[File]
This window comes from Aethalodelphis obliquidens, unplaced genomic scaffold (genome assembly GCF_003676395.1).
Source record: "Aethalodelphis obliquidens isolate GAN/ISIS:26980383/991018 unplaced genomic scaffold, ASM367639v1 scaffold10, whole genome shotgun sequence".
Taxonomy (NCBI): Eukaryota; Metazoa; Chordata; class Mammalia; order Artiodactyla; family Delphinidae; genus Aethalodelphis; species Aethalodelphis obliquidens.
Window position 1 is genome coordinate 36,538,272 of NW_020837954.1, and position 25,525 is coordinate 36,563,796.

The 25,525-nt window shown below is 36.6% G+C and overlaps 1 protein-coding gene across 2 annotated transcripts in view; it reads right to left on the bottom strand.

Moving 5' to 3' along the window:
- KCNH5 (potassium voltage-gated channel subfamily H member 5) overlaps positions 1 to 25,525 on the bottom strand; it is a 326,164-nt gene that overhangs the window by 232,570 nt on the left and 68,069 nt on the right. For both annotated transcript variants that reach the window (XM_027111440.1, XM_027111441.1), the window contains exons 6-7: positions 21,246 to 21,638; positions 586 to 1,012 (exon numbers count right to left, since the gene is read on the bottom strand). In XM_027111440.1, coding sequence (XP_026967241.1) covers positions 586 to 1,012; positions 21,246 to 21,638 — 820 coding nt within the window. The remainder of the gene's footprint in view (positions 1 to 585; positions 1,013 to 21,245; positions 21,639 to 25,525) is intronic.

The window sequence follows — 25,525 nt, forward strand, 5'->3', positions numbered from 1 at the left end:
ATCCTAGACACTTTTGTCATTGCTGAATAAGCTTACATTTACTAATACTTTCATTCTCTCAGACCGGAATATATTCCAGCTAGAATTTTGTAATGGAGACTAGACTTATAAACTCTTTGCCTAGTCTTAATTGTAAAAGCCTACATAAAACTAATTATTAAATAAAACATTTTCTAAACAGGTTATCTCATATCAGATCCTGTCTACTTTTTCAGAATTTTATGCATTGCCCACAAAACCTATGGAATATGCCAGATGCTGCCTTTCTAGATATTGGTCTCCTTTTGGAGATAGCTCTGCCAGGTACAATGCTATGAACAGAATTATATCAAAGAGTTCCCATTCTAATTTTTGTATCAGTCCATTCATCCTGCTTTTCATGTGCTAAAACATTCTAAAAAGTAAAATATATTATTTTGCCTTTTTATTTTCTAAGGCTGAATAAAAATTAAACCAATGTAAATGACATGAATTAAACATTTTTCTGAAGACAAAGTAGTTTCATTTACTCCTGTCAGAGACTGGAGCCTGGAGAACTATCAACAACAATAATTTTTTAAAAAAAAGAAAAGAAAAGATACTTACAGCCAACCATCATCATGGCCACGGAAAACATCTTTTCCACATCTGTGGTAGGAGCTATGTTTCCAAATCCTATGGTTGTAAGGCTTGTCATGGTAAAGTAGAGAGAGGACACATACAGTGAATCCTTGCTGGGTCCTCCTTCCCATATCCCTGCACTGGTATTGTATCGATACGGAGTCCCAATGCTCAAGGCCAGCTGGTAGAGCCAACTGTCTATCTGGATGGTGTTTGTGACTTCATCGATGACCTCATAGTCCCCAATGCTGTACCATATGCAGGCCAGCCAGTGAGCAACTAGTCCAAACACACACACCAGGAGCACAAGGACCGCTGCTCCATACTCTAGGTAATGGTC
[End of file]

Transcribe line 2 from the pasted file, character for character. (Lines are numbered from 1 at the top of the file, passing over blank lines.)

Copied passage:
Source record: "Aethalodelphis obliquidens isolate GAN/ISIS:26980383/991018 unplaced genomic scaffold, ASM367639v1 scaffold10, whole genome shotgun sequence".